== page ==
I bought it too… OMG. In deep sh*t.

Excuse my language but if you were there, you’d say the same thing if you heard the story.

My father wanted me to talk to this guy about a potential trouble he was in with his house. Essentially, he had bought a property that was already sold to another person.


I actually can’t recall who bought the property first but I think you’d agree that whichever one it is wouldn’t matter. YES. A property can have two home owners but not without the consent of one another right?


So let’s just call him Mr Ajay. Mr Ajay bought a 2 family property in Newark. A few years later, he realized he couldn’t afford to keep the mortgage payment up even with a 2nd unit that could be rented out for rental income.

Of course, the decision to get rid of the property did not happen until his mortgage payments had started to linger.

… LIGA LIGA LI. Do you know what that is? It means late payments as a result of procrastinating on offloading a non-performing asset.

The bank had filed a lis pendens already. This is usually the point where people decide (not find out) that they can’t afford to hold on to a property.

By the way, that’s not necessarily financial irresponsibility. It’s just ‘not responsible.’ <-- SAME THING? oh.. yea... Anyway. He decided to use short sale to get rid of the property because..

Guess why…

He owed $400,000 on a property that’s worth less than $200,000. That, my friend, is called negative equity. The only way to sell a property in such situation is to get the mortgage bank to agree to a short sale.

Here is the worse part…

Mr Ajay was able to find a buyer who was willing to sit around for 7 months that the short sale took to be approved. In fact, they were at the closing table when the title search revealed another outstanding $400,000+ that needed to be paid before escrow can close.

Ooooopz I did it again.. Ok I didn’t do it.

But that my friend is what you call deep sheethhhhhh with a thhh th.. right.. LOL

Really, its not funny.

See, it’s not uncommon to find a second mortgage, a home equity loan or minor liens in a title search at closing. But finding a whole 1st mortgage lien on another person’s name entirely was a new one when he told me.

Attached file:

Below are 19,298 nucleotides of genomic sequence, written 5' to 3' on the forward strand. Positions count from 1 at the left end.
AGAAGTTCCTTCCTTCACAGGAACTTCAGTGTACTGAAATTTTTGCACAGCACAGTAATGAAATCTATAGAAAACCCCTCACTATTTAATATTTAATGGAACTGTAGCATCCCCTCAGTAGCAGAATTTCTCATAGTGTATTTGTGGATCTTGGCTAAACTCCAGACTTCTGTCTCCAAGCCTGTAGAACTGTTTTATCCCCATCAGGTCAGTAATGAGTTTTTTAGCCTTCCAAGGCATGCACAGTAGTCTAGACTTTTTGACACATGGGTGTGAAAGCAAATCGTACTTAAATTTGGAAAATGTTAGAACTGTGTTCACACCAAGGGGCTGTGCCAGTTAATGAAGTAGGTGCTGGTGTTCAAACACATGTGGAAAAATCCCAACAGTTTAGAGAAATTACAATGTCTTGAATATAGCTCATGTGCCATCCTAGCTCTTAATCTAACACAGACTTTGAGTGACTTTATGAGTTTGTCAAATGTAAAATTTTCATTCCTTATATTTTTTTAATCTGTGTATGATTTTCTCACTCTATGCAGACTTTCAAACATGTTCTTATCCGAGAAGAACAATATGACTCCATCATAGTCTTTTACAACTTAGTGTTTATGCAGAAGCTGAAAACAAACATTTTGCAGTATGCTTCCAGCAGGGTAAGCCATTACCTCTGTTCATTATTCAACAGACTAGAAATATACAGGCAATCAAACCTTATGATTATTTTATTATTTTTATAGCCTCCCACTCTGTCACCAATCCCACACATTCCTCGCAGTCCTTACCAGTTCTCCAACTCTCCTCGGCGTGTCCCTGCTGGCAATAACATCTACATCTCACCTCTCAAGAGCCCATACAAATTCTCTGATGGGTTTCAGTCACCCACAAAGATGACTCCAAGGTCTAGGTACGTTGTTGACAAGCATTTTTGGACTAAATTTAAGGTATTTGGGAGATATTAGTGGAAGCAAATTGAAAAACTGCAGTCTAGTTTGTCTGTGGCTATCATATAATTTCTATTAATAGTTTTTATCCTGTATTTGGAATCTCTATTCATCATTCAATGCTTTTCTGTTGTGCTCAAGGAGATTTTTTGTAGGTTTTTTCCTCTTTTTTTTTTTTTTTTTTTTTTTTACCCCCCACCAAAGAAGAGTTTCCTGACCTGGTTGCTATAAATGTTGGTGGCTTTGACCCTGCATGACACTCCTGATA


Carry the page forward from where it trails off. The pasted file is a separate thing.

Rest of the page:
Let’s break it down…

The bank agreed to a short payoff of $180,000. Buyer is at the table with money at closing. The loss mitigation officer at the bank is expecting $173,000 and change because they agreed to pay Mr Ajay’s outstanding property tax bill and other closing costs.

But now there is a $400,000 that needs to be paid or else… GRID LOCK.

To cut the long story short, what that meant is that someone pulled out another $400,000+ mortgage and/or sold the same property to someone else ENTIRELY simultaneously as they were selling it to Mr Ajay.

SANGBA FO! << never mind what means if you don't know... Of course, my only advice at that point is for Mr Ajay to consult with a legal personnel. Me nat know! How can you avoid this type of trouble in your real estate transactions? Simple. You need trust worthy people in your real estate transaction team. Just because you have an attorney is not enough. An attorney was also involved in this transaction with a title company and all. Of course, you should always use an attorney. What does trust worthy team look like... Hello... Voila... STAY TUNED FOR MORE HORROR STORIES SO YOU CAN AVOID IT COMPLETELY. Real Estate is beautiful but... agboro lan so fun omoluabi. LOL. Thanks for reading. Ola for OLALawrence.com PS: If you missed that part. Contact me for all you real estate needs.

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Lawrence & OLA Abitogun are the father/son duo and real estate professional committed to your best interest by assuring that you have access to all the information you need to make the right decisions when it comes to your New Jersey Real Estate. Lawrence is a licensed real estate expert associated with Realmart Realty.